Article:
Levesque: Public sale of property could delay development

BRUNSWICK — There are probably many misconceptions about the closure of Brunswick Naval Air Station. Chief among them, Midcoast Regional Redevelopment Authority officials said this week, is the notion that the town will immediately gain ownership of the property when the U.S. Navy departs in 2011.

Unlike previous base closures, rules in the 2005 Base Realignment and Closure act require the departing military services to sell base land and assets at fair market value. In Brunswick that means the Navy – and the market – could determine when property is sold and who it’s sold to.

And that’s of considerable concern to the MRRA, the organization overseeing the redevelopment of the base.

Although purchasers would have to comply with uses outlined in the base redevelopment plan, MRRA is concerned that the Navy’s quest for fair-market value could delay implementing the reuse plan and slow the region’s recovery from an estimated loss of 5,000 jobs and $140 million in income. 

Steve Levesque, the authority’s executive director, said MRRA is hoping to obtain a no-cost economic development conveyance for between 800 and 1,000 acres of base property. The alternative, Levesque said, is for the Department of Defense to hold a public sale of base property. Levesque said such a sale would take place on the Internet. 

“Our concern is that a public sale would take a long time and slow redevelopment,” Levesque said. 

Because the Navy is required to seek fair market value, MRRA officials are also concerned it will have little incentive to grant no-cost economic development conveyances.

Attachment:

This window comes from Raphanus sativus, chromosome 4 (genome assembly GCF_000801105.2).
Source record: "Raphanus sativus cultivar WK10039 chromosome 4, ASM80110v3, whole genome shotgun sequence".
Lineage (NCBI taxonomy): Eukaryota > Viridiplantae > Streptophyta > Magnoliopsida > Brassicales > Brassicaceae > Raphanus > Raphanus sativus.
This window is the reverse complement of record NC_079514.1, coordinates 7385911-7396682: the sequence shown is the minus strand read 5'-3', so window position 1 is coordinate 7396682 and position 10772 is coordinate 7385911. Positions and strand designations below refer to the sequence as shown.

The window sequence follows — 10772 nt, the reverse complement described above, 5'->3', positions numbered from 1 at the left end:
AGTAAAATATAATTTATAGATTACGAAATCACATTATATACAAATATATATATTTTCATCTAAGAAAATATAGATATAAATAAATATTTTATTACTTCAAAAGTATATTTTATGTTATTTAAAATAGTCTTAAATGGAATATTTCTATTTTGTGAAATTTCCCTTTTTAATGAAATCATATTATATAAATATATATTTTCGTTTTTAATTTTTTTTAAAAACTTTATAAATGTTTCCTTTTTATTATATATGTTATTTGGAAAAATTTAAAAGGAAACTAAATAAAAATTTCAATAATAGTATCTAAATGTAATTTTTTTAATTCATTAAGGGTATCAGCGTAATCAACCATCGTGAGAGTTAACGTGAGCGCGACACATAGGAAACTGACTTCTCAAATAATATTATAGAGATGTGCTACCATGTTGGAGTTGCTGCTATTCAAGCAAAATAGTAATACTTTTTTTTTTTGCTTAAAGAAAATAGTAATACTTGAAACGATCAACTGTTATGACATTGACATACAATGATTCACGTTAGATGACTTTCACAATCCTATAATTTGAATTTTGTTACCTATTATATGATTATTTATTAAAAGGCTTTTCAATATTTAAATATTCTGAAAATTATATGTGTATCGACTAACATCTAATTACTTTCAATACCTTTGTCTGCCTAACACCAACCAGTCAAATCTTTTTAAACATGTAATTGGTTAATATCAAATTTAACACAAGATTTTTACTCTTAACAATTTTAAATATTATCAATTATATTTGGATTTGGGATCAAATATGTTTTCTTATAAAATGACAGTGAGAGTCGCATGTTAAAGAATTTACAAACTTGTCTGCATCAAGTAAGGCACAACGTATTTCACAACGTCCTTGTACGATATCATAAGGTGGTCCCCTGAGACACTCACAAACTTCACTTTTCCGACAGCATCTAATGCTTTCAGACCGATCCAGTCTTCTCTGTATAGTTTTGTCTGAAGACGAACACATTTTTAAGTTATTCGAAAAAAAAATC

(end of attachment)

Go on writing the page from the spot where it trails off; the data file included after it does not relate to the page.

Darkening the scenario are widely reported overruns incurred by the 2005 base closure round. The Government Accountability Office, the investigative arm of Congress, in February repeated previous findings that said the latest BRAC implementation costs had
increased by $1.2 billion, resulting in overall costs of $32.4 billion.
In addition, 230 of the 800 military installations involved in the BRAC process were in danger of missing the 2011 deadline, a factor that could force further overruns.

In addition, military services are responsible for environmental cleanup at base installations, which at BNAS has become quite costly. Levesque said the Navy has already spent $80 million on remediation in Brunswick. He estimated that an additional $30 million was needed.

For those reasons, Levesque said he is hopeful a bill sponsored by Sen. Olympia Snowe, R-Maine, will get a favorable reception from Congress. The bill, called the Defense Communities Act of 2009, would remove the Department of Defense mandate to seek fair market value for base property.

Snowe, in a recent press release, said removing the mandate would encourage the DOD to accept more economic development conveyances, and therefore, speed up property disposition and base redevelopment.

The bill is Snowe’s second attempt to promote economic development conveyances. In 2005 she introduced an amendment to the National Defense Authorization Act for 2006 that would have required the DOD to convey all base properties at no cost if requested by the corresponding redevelopment authority. 

Opponents argued the amendment would have limited the DOD’s options for disposing of military property, and by extension, its ability to get paid for them.

According to Snowe’s press secretary Julia Wanzco, the amendment had a great deal of support, but not enough to pass.

The new bill is co-sponsored by Sen. Mark Pryor, D-Ark. Wanzco said Snowe is working on gathering additional co-sponsors. It is supported by the Association of Defense Communities, an advocate for states and towns with military installations.

The bill, which also impacts active base communities, was recently referred to the Senate Armed Services Committee. Sen. Susan Collins, R-Maine, serves on that committee.

Snowe said the federal government must increase assistance to all base communities to effectively implement DOD initiatives and spur economic growth.

“This bill seeks to accomplish that goal by providing immediate benefits to all base communities, for both closed and active military installations around the country,” she said. 

Steve Mistler can be reached at 373-9060 ext. 123 or [email protected]






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